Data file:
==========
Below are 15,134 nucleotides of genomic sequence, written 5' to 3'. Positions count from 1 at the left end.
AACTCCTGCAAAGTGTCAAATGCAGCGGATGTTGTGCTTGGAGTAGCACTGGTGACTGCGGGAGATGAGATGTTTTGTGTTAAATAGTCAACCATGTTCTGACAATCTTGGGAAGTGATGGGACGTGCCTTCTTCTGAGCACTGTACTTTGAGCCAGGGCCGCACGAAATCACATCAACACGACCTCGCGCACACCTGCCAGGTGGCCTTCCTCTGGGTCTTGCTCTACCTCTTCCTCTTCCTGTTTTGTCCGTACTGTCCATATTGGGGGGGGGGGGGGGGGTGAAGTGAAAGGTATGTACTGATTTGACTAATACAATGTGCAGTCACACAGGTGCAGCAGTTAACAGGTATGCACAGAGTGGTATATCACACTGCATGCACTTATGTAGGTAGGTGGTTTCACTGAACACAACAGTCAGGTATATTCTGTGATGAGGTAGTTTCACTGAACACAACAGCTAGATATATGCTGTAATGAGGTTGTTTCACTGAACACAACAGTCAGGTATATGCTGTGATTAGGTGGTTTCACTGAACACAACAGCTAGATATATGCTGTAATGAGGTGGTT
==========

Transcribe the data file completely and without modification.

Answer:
Below are 15,134 nucleotides of genomic sequence, written 5' to 3'. Positions count from 1 at the left end.
AACTCCTGCAAAGTGTCAAATGCAGCGGATGTTGTGCTTGGAGTAGCACTGGTGACTGCGGGAGATGAGATGTTTTGTGTTAAATAGTCAACCATGTTCTGACAATCTTGGGAAGTGATGGGACGTGCCTTCTTCTGAGCACTGTACTTTGAGCCAGGGCCGCACGAAATCACATCAACACGACCTCGCGCACACCTGCCAGGTGGCCTTCCTCTGGGTCTTGCTCTACCTCTTCCTCTTCCTGTTTTGTCCGTACTGTCCATATTGGGGGGGGGGGGGGGGGTGAAGTGAAAGGTATGTACTGATTTGACTAATACAATGTGCAGTCACACAGGTGCAGCAGTTAACAGGTATGCACAGAGTGGTATATCACACTGCATGCACTTATGTAGGTAGGTGGTTTCACTGAACACAACAGTCAGGTATATTCTGTGATGAGGTAGTTTCACTGAACACAACAGCTAGATATATGCTGTAATGAGGTTGTTTCACTGAACACAACAGTCAGGTATATGCTGTGATTAGGTGGTTTCACTGAACACAACAGCTAGATATATGCTGTAATGAGGTGGTT